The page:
From the start outreach was central to The Archive Project’s work for a cure. The particularities of artistic practice mean many work alone, posing challenges in bringing The Archive Project to wide attention. These issues were, Moore said, “even more difficult when you are dealing with minority communities, communities that are, for the most part, cut of from much of the arts activities that go on in Manhattan”(1996a). Volunteers traveled across the city visiting arts organizations and seeking out artists within and beyond their networks. Their bodies moved across the City as vibrant and changing as that depicted in works from Martin Wong’s “Stanton Near Forsyth Street” to Jose Luis Cortes’ “Eros1.” As artists some also used their talents to draw in others. In 1995 Juarez created a recruitment poster. Its headline reads, “WANTED DEAD or ALIVE. ARTISTS and ART BY PEOPLE WITH HIV/AIDS FOR ARCHIVE AND EXHIBITIONS.” The poster’s text echoes its floral imagery, “We need you all: foxgloves, innocences, eyebrights. BE PART OF HISTORY, BE PART OF HERSTORY” (Juarez 1995). The opening line was “very provocative I thought,” Juarez said, “you don’t have to dead to be in the Archive Project, if you had HIV and were living with AIDS it was something that could help organize your life and help you with your work” (2016). Reading aloud for me the text he continued, “these are just names of flowers, we need all the foxgloves…I thought it was romantic” (Ibid).
Within the first year seventy-five artists had their work documented, and had donated their slides and other materials to The Archive Project (Pines 1996, 6). The first ten artists represented were Peter Cherone, Jose Luis Cortes, Lucretia Crichlow, William Cullum, Leonard Davis, Garland Eliason-French, Anselmo Figueiredo, David Knudsvig, Rick Martinez, and Eric Rhein. Cure and curate are traceable to the same root, “cura” (Acevedo-Yates 2014, 13). Enabling the curatorial exposure of Artist Members’ work has always been central to The Archive Project’s vision of a cure. The work of those first contributors was the inspiration for a 1995 exhibition at PS 122, The First 10. Their work can be seen again in this gallery.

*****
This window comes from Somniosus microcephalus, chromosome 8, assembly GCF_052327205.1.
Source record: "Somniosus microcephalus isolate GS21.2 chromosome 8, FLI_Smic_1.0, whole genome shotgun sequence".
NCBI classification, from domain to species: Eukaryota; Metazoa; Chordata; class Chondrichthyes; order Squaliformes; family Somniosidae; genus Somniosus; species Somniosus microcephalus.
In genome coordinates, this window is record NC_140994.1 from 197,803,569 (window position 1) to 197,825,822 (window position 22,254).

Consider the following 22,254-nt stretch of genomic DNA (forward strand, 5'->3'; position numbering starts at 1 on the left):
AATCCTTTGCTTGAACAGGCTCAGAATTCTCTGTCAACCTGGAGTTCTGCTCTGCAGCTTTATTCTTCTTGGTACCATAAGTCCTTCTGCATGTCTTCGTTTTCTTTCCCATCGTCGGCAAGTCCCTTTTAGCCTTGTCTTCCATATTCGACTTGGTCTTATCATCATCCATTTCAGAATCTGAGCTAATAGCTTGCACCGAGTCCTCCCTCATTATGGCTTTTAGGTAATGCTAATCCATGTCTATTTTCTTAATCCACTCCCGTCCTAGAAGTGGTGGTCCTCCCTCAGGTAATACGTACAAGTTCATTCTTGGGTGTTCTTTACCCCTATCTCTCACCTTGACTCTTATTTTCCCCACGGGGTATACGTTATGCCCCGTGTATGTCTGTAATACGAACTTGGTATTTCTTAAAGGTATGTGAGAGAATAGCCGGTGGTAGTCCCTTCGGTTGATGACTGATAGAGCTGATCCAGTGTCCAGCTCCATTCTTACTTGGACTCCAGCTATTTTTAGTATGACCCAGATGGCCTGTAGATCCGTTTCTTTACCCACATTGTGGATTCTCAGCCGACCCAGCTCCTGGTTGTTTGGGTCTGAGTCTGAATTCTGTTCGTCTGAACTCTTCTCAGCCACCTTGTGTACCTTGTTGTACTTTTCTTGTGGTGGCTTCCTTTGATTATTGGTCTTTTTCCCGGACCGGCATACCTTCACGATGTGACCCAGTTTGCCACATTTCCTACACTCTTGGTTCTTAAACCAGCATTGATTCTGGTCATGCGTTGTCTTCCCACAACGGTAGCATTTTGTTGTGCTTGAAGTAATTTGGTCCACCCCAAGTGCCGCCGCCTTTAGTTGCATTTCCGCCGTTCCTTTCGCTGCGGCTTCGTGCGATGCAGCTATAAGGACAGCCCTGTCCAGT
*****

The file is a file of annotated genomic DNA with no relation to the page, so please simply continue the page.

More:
Since its founding The Archive Project has welcomed all artists living with HIV and the estates of artists who have died of AIDS to contribute. There has never been, Eric Rhein told me, “any kind of hierarchy or criteria of how known somebody was, or references required, any kind of accreditation in terms of what makes somebody an artist” (Ibid). Addressing the import of this unjuried collecting Debs wrote, “In documenting the work of all artists with HIV/AIDS, we preserve the wisdom of those who serve the Muses, and stop, for the moment, our sobbing. We follow Sappho’s command: we see the beauty such artists have made, whether that beauty be a representation, an object, or the very act of making…in collecting thousands of versions of the world, all different, we engage in a healthy blindness to so-called ‘quality.’ Knowing, somehow, that the ways up and down are at least similar, we document what we can get our hands on as quickly as possible. Time is of the essence, for all people, so let the future decide what is ‘worthwhile’…We must try to document everything, including the kitchen sink. And we must remember that the kitchen sink is beautiful” (Ibid). Building an archive around serostatus means that it includes a disparate range of work, materials, and artists. The archive’s openness to all artists with HIV/AIDS “corresponds with the theme of…HIV as a non-discriminating virus” Rhein noted. Members include canonized artists, well established but lesser known artists, emerging artists, and artists who come from outside art schools or commercial art systems. Director Esther McGowan points out that in the online Artist+ Registry, “If someone’s last name is Marston, they show up right next to Robert Mapplethorpe and that’s an amazing thing. When you look at who is represented in the Registry, you have Keith Haring and then someone who makes a living as a hairstylist in Kentucky who also creates beautiful photographs” (Ibid). Some of the featured works were made in response to the crisis and its consequences (Eric Rhein’s “Artistic Heritage” and Keith Haring’s “Stop AIDS”), but the archive also includes pieces that are not necessarily about or in response to HIV/AIDS (Garland Eliason-French’s “Graduation Day” and Lucretia Crichlow’s “Untitled” ). It is only by showcasing such a full breadth of work that the archives can, as former Executive Director Nelson Santos said, “break the stigma of who is living with HIV/AIDS” both the “variety, but also how people express themselves that way” (Ibid).